Doesn’t get off the ground.



As one might guess from the book’s title, an otherwise unnamed boy with bangs that cover his eyes is obsessed with bouncing on his trampoline.

He bounces from morning to night, reaching magical heights, from which he is able to see red-winged blackbirds flying past, “airplanes drawing curly-cues,” and “wispy white clouds.” His obsession draws unwelcome attention from passing schoolchildren, who mock his constant bouncing. “Can’t you do anything else?” they taunt. “He is so weird” The boy’s lack of social connection suggests he may be on the spectrum. Only one child is drawn into his bouncy, magical world, an extremely shy and hesitant little girl named Peaches. She watches him for a long time before he notices her. Finally he realizes that Peaches is not mocking and really wants to know “what you see / up there in that blue, blue sky.” They stare into each other’s eyes and, holding hands, they bounce up and up and up. An unusual tall format, ideal for the vertical subject matter, and Arbona’s bright, quirky postmodern illustrations make this an attractive production. Both children have pale skin; Peaches' eyes are open wide, while Trampoline Boy's appear permanently closed when they aren't obscured by his bangs, which heightens his emotional distance. While the connection between outsiders is warming, it is oblique, as wispy as the clouds they bounce through. Safety-conscious adults will suck their teeth at the trampoline, which does not have even a net around it.

Doesn’t get off the ground. (Picture book. 3-6)

Pub Date: March 16, 2018

ISBN: 978-1-77049-830-3

Page Count: 48

Publisher: Tundra

Review Posted Online: Feb. 3, 2018

Kirkus Reviews Issue: Feb. 15, 2018

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A sweet, tender and charming experience to read aloud or together.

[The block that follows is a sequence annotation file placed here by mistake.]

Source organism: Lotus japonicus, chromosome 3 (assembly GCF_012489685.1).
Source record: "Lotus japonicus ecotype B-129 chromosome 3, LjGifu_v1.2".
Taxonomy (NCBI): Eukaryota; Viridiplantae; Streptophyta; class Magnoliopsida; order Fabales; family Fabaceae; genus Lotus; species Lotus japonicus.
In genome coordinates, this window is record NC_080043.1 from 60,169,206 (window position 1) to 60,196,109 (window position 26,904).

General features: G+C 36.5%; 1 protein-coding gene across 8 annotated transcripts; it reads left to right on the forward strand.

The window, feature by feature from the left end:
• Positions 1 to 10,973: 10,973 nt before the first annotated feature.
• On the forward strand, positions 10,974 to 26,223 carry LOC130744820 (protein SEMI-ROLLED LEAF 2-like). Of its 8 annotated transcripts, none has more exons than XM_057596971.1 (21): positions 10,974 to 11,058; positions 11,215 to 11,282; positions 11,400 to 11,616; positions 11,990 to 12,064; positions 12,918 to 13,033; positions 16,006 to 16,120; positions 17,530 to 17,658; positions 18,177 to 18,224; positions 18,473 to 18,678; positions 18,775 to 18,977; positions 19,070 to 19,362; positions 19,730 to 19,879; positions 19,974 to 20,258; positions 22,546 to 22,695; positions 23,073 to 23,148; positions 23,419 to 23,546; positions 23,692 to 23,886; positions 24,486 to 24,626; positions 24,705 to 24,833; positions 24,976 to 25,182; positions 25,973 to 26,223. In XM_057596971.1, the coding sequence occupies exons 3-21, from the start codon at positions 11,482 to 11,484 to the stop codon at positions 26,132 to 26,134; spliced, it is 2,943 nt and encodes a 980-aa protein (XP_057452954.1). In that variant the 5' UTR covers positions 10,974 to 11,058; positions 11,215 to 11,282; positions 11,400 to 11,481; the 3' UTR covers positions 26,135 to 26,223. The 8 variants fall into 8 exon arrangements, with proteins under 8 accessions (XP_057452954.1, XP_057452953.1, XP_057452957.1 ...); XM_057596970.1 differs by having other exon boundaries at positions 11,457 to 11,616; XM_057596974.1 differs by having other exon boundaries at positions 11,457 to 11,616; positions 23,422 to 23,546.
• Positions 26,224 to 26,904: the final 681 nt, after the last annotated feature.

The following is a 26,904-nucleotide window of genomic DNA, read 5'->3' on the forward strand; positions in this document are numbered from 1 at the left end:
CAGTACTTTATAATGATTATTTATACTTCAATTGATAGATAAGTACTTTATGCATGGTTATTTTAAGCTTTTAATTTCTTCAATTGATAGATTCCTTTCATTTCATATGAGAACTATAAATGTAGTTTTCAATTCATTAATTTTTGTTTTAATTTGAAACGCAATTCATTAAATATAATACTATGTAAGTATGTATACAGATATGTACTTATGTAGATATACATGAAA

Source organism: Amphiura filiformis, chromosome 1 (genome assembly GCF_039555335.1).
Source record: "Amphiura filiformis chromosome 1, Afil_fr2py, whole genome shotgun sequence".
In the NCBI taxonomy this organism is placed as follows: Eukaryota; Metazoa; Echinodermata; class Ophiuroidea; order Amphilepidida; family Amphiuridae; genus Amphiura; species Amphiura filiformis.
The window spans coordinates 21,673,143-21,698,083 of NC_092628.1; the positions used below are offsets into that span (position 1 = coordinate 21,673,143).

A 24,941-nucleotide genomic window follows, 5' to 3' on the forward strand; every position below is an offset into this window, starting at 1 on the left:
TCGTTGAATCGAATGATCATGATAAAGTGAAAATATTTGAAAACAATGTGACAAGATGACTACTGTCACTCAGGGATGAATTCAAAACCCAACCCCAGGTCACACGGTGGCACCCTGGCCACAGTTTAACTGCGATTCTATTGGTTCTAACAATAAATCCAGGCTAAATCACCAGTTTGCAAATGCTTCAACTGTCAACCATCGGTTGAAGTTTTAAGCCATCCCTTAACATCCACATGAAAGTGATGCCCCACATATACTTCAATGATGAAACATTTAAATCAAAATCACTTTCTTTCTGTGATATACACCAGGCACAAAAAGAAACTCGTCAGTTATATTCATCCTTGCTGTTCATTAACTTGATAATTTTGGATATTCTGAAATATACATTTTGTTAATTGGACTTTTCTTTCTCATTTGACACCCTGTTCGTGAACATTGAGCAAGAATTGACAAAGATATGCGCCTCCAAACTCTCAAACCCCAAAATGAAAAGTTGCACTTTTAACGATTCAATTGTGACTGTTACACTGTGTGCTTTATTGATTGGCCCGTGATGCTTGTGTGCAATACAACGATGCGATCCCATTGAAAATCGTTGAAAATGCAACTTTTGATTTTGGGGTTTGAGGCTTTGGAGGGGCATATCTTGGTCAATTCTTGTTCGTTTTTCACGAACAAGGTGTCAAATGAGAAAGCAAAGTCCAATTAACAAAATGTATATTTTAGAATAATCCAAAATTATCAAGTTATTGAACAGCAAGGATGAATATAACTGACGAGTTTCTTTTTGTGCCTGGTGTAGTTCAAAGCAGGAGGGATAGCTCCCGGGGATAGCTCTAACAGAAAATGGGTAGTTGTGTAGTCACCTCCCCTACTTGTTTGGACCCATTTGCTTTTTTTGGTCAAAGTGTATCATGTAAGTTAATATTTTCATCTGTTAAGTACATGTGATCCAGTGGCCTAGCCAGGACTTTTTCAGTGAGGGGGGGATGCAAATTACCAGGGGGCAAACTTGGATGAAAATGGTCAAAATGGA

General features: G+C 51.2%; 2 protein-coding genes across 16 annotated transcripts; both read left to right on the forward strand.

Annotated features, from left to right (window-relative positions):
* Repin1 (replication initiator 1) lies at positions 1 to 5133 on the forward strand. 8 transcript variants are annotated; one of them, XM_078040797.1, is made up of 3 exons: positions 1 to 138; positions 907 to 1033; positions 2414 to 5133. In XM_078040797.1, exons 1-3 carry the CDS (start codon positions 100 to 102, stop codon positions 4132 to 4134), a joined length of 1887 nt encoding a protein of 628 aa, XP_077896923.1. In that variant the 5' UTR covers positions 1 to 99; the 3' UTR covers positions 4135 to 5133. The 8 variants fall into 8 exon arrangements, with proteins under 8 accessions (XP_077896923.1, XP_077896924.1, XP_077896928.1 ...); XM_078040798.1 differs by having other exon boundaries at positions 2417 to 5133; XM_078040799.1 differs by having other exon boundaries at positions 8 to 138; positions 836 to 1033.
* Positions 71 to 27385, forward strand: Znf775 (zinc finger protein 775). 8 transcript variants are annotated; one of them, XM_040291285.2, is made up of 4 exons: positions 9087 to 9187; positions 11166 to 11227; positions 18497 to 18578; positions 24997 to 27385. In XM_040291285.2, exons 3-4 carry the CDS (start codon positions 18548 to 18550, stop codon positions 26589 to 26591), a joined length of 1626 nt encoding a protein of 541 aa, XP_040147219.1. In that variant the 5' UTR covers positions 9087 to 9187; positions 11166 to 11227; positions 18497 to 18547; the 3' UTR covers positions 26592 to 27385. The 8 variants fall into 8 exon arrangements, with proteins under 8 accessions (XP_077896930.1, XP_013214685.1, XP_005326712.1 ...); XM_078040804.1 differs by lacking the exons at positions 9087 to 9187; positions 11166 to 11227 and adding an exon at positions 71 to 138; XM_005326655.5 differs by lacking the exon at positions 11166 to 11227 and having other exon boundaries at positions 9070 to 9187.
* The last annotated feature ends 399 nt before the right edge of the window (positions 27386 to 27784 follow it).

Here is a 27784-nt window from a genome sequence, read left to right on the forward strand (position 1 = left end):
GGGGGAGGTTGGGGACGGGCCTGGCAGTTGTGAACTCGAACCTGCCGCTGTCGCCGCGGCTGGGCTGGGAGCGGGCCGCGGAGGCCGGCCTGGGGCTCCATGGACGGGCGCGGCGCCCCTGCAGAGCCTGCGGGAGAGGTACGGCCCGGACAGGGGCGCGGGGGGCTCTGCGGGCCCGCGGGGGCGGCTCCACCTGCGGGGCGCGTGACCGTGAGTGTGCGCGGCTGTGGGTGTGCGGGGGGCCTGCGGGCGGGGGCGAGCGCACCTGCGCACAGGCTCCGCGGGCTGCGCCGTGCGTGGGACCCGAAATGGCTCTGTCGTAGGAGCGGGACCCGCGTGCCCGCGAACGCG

A clueless duckling tries to make a new friend.

He is confused by this peculiar-looking duck, who has a long tail, doesn’t waddle and likes to be alone. No matter how explicitly the creature denies he is a duck and announces that he is a cat, the duckling refuses to acknowledge the facts.  When this creature expresses complete lack of interest in playing puddle stomp, the little ducking goes off and plays on his own. But the cat is not without remorse for rejecting an offered friendship. Of course it all ends happily, with the two new friends enjoying each other’s company. Bramsen employs brief sentences and the simplest of rhymes to tell this slight tale. The two heroes are meticulously drawn with endearing, expressive faces and body language, and their feathers and fur appear textured and touchable. Even the detailed tree bark and grass seem three-dimensional. There are single- and double-page spreads, panels surrounded by white space and circular and oval frames, all in a variety of eye-pleasing juxtapositions. While the initial appeal is solidly visual, young readers will get the gentle message that friendship is not something to take for granted but is to be embraced with open arms—or paws and webbed feet.

A sweet, tender and charming experience to read aloud or together. (Picture book. 3-6)

Pub Date: Jan. 22, 2013

ISBN: 978-0-375-86990-7

Page Count: 40

Publisher: Random House

Review Posted Online: Nov. 14, 2012

Kirkus Reviews Issue: Dec. 1, 2012

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Banal affirmation buoyed by charming illustrations.


Diversity is the face of this picture book designed to inspire confidence in children.

Fans of Byers and Bobo’s I Am Enough (2018) will enjoy this book that comes with a universal message of self-acceptance. A line of children practices ballet at the barre; refreshingly, two of the four are visibly (and adorably) pudgy. Another group tends a couple of raised beds; one of them wears hijab. Two more children coax a trepidatious friend down a steep slide. Further images, of children pretending to be pirates, dragons, mimes, playing superhero and soccer, and cooking, are equally endearing, but unfortunately they don’t add enough heft to set the book apart from other empowerment books for children. Though the illustrations shine, the text remains pedagogic and bland. Clichés abound: “When I believe in myself, there’s simply nothing I can’t do”; “Sometimes I am right, and sometimes I am wrong. / But even when I make mistakes, I learn from them to make me strong.” The inclusion of children with varying abilities, religions, genders, body types, and racial presentations creates an inviting tone that makes the book palatable. It’s hard to argue with the titular sentiment, but this is not the only book of its ilk on the shelf.

Banal affirmation buoyed by charming illustrations. (Picture book. 3-5)

Pub Date: March 3, 2020

ISBN: 978-0-06-266713-7

Page Count: 32

Publisher: Balzer + Bray/HarperCollins

Review Posted Online: Oct. 9, 2019

Kirkus Reviews Issue: Nov. 1, 2019

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